Michael R. Head (suppressingfire) wrote,

Eclipse Galileo blogathon entry

The new Eclipse (3.5 AKA Galileo) is out. They're giving out prizes to folks that blog about the new release. Two years ago, they had another such contest for which I submitted an entry. I was so happy with the nice logoed polo shirt, that I decided to do it again. (Actually, I probably would have written a review anyway).

So, here's a bulleted list of items that were notable to me:
  • Under Linux, the buttons appear in the correct order (!). So "OK" appears on the bottom, right hand corner of a dialog, according to GNOME standards.
  • The Install tool is much nicer, making it a lot easier to find the right plugin quickly, such as Subversive, which is pretty much a required plugin these days.
  • VE is still installable under Galileo, though it continues to be the 1.4 version. Linux support continues to be present, but weak. (Installation instructions)
  • Webtools has long had a "Download and Install..." button for Tomcat 6 in the Servers view, but it still points at an out of date release (6.0.14) and failed to function on system. Nevertheless, it's easy enough to download Tomcat 6.0.20, extract it and place it under the control of Eclipse for deploying, testing, and debugging web/JSP/servlet projects.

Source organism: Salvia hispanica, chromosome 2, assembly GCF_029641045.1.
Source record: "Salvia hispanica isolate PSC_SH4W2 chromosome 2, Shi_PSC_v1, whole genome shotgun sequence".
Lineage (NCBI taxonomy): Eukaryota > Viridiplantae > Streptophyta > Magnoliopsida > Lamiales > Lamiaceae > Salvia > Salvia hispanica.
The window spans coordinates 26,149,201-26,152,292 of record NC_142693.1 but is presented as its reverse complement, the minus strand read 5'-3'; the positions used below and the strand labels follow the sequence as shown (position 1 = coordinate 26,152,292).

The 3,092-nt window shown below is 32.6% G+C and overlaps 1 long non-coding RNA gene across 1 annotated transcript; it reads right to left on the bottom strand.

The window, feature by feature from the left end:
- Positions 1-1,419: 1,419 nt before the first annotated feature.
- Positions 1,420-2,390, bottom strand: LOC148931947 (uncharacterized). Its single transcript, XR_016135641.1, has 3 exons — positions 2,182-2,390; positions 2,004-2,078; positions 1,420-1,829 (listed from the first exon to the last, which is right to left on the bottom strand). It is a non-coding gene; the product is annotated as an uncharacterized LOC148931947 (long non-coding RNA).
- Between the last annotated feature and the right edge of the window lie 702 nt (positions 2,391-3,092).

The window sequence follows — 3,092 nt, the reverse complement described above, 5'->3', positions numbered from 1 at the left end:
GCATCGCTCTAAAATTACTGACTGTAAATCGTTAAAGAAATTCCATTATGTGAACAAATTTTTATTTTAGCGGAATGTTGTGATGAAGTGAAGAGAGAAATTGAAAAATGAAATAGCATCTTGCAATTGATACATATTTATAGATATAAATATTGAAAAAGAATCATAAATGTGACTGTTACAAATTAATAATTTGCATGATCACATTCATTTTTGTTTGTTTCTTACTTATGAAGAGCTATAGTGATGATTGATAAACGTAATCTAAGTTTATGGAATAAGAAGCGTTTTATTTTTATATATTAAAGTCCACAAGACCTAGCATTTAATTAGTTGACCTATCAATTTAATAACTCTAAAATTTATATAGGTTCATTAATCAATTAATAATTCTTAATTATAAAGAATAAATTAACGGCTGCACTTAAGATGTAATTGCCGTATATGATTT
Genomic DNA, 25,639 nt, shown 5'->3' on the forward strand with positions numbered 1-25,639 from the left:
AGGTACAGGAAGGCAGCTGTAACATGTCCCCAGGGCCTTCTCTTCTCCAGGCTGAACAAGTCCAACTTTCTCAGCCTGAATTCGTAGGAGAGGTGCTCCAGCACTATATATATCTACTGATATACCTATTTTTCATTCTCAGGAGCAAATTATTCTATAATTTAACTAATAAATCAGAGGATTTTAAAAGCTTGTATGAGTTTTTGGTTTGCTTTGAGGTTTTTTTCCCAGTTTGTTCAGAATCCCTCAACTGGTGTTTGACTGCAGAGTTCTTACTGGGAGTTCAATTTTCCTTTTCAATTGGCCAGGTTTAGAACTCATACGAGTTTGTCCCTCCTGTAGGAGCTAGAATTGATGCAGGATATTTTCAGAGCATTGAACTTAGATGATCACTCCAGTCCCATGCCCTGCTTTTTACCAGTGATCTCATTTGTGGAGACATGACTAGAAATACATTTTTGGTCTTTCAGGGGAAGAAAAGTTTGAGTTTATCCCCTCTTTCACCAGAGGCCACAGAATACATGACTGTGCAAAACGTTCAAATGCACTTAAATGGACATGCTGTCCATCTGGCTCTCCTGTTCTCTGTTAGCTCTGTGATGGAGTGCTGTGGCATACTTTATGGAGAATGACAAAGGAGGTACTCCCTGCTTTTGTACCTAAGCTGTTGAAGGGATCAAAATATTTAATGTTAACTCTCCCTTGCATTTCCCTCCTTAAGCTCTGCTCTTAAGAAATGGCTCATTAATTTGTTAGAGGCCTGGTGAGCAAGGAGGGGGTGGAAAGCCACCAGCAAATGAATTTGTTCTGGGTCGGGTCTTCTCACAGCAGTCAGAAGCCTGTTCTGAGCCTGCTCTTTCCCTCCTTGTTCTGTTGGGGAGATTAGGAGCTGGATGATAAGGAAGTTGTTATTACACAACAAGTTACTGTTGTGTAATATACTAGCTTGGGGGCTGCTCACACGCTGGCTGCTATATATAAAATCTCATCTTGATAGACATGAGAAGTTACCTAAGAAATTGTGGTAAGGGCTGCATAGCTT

• A large number of servers are still supported, and the "Download additional server adapters" feature continues to exist, but the adapters need to be updated (the Glassfish adapters require an obsolete plugin, and the Jetty plugin fails to install).
  • CDT appears to work better than the last time I took a serious look at it. Completions seem to work better and more refactorings and source transformations appear to be available which should make working with headers and implementation files easier. I'm not sure it's enough to keep me out of Emacs, but it's getting closer.
  • It looks like TPTP is going into "Maintenance mode," and as such, has seen some improvement with respect to reliability. Under Linux, with Sun's Java 6 (update 13), code profiling works "out of the box." In the past, it used to require fiddling with Agents or switching to older releases of Java, due to the tooling API change in Java from JVMDI to JVMTI.
  • Mylyn continues to be solid and has a workable plugin installer (for third party support for additional task trackers).


So, the new release is an improvement. Some third party items need to be updated (particularly the additional Webtools adapters). If those tools are required, it would be best to wait some time before upgrading.

I'm still waiting for an improved welcome page with connections to the Eclipse community (similar to what I've seen in Visual Studio's start view).
Tags: eclipse, programming, reviews
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